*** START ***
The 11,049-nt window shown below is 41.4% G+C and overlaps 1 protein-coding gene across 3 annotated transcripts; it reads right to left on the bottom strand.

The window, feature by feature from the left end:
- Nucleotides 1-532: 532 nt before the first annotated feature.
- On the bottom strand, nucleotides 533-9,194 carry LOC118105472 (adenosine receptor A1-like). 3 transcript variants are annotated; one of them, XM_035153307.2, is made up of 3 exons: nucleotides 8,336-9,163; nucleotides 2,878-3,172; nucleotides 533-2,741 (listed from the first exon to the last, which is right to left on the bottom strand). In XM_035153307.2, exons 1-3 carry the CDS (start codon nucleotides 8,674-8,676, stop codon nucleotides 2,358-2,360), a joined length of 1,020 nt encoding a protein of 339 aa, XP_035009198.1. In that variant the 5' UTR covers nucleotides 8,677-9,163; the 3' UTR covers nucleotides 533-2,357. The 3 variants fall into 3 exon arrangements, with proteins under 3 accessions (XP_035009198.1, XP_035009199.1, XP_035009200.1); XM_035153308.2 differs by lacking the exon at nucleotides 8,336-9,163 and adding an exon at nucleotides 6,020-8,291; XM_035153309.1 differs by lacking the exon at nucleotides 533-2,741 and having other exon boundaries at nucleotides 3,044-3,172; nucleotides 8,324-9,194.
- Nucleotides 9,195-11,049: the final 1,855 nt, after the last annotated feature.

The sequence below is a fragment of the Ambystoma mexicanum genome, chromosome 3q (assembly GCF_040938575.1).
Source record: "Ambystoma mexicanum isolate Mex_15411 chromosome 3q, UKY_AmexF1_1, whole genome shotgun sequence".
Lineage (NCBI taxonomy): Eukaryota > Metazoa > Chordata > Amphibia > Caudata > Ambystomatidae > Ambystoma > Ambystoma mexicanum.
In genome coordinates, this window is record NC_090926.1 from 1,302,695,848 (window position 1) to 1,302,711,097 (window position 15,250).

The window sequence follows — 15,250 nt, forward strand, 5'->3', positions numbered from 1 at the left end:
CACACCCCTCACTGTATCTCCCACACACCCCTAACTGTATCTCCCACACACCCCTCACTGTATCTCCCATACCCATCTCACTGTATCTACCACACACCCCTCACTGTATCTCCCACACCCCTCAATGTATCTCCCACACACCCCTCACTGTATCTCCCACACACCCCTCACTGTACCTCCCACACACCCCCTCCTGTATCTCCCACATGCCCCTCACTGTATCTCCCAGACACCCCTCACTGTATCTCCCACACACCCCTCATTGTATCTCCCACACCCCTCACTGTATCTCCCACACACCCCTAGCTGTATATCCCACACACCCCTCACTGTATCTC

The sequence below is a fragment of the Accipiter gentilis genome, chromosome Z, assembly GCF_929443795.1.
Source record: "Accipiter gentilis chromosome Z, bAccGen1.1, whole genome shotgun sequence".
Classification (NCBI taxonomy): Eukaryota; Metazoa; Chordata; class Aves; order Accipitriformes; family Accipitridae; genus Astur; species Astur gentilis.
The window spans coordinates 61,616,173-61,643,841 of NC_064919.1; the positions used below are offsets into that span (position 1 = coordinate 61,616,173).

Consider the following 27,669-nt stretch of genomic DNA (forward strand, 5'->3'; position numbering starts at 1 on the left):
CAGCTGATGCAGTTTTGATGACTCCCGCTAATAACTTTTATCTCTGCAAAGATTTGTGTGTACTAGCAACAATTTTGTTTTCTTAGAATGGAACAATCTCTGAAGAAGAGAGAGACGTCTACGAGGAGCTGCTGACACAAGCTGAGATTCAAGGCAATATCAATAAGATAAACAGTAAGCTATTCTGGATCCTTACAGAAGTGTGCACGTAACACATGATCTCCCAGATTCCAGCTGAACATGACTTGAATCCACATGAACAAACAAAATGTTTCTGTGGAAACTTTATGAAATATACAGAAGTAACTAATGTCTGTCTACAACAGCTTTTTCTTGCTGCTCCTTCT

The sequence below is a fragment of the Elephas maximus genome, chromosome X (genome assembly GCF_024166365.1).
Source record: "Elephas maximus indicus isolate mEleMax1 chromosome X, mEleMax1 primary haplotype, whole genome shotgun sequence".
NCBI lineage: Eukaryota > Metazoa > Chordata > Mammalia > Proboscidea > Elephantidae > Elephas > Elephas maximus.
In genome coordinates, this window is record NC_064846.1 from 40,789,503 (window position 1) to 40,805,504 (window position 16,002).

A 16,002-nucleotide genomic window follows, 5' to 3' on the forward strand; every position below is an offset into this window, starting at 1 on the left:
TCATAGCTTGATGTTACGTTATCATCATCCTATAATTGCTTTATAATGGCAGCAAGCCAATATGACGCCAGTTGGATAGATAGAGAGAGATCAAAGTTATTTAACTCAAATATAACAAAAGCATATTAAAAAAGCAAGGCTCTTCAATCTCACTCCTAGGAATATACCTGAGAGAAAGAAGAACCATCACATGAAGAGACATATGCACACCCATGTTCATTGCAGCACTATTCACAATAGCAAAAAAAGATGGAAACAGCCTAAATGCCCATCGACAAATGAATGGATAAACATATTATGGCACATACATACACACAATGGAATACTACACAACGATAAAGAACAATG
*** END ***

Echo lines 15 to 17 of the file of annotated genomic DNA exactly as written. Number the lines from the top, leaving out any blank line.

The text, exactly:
The window spans coordinates 61,616,173-61,643,841 of NC_064919.1; the positions used below are offsets into that span (position 1 = coordinate 61,616,173).

Consider the following 27,669-nt stretch of genomic DNA (forward strand, 5'->3'; position numbering starts at 1 on the left):
CAGCTGATGCAGTTTTGATGACTCCCGCTAATAACTTTTATCTCTGCAAAGATTTGTGTGTACTAGCAACAATTTTGTTTTCTTAGAATGGAACAATCTCTGAAGAAGAGAGAGACGTCTACGAGGAGCTGCTGACACAAGCTGAGATTCAAGGCAATATCAATAAGATAAACAGTAAGCTATTCTGGATCCTTACAGAAGTGTGCACGTAACACATGATCTCCCAGATTCCAGCTGAACATGACTTGAATCCACATGAACAAACAAAATGTTTCTGTGGAAACTTTATGAAATATACAGAAGTAACTAATGTCTGTCTACAACAGCTTTTTCTTGCTGCTCCTTCT